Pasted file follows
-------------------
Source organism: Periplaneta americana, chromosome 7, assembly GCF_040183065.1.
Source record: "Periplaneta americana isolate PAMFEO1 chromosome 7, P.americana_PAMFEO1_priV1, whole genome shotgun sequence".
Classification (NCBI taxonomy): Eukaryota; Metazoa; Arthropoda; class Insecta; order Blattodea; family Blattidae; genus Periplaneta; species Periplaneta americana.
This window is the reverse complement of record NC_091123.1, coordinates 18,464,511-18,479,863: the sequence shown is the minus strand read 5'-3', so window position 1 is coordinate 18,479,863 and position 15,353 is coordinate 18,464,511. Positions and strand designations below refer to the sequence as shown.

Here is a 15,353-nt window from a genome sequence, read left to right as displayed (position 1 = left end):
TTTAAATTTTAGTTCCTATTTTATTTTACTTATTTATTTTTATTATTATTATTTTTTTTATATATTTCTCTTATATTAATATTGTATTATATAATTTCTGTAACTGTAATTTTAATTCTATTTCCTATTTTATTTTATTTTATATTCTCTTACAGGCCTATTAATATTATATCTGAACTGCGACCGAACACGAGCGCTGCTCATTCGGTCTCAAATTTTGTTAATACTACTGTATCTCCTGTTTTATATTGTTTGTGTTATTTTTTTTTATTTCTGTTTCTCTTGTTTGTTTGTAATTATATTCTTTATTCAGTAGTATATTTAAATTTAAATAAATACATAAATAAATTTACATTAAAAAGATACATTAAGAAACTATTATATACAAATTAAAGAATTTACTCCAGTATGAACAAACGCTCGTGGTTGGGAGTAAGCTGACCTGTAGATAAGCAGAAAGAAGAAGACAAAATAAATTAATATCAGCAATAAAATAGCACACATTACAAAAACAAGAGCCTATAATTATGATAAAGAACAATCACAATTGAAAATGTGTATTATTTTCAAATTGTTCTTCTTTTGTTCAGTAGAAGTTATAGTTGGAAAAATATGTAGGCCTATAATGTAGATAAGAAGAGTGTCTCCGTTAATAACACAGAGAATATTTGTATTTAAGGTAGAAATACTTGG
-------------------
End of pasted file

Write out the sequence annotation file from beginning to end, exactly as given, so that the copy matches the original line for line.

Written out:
Source organism: Periplaneta americana, chromosome 7, assembly GCF_040183065.1.
Source record: "Periplaneta americana isolate PAMFEO1 chromosome 7, P.americana_PAMFEO1_priV1, whole genome shotgun sequence".
Classification (NCBI taxonomy): Eukaryota; Metazoa; Arthropoda; class Insecta; order Blattodea; family Blattidae; genus Periplaneta; species Periplaneta americana.
This window is the reverse complement of record NC_091123.1, coordinates 18,464,511-18,479,863: the sequence shown is the minus strand read 5'-3', so window position 1 is coordinate 18,479,863 and position 15,353 is coordinate 18,464,511. Positions and strand designations below refer to the sequence as shown.

Here is a 15,353-nt window from a genome sequence, read left to right as displayed (position 1 = left end):
TTTAAATTTTAGTTCCTATTTTATTTTACTTATTTATTTTTATTATTATTATTTTTTTTATATATTTCTCTTATATTAATATTGTATTATATAATTTCTGTAACTGTAATTTTAATTCTATTTCCTATTTTATTTTATTTTATATTCTCTTACAGGCCTATTAATATTATATCTGAACTGCGACCGAACACGAGCGCTGCTCATTCGGTCTCAAATTTTGTTAATACTACTGTATCTCCTGTTTTATATTGTTTGTGTTATTTTTTTTTATTTCTGTTTCTCTTGTTTGTTTGTAATTATATTCTTTATTCAGTAGTATATTTAAATTTAAATAAATACATAAATAAATTTACATTAAAAAGATACATTAAGAAACTATTATATACAAATTAAAGAATTTACTCCAGTATGAACAAACGCTCGTGGTTGGGAGTAAGCTGACCTGTAGATAAGCAGAAAGAAGAAGACAAAATAAATTAATATCAGCAATAAAATAGCACACATTACAAAAACAAGAGCCTATAATTATGATAAAGAACAATCACAATTGAAAATGTGTATTATTTTCAAATTGTTCTTCTTTTGTTCAGTAGAAGTTATAGTTGGAAAAATATGTAGGCCTATAATGTAGATAAGAAGAGTGTCTCCGTTAATAACACAGAGAATATTTGTATTTAAGGTAGAAATACTTGG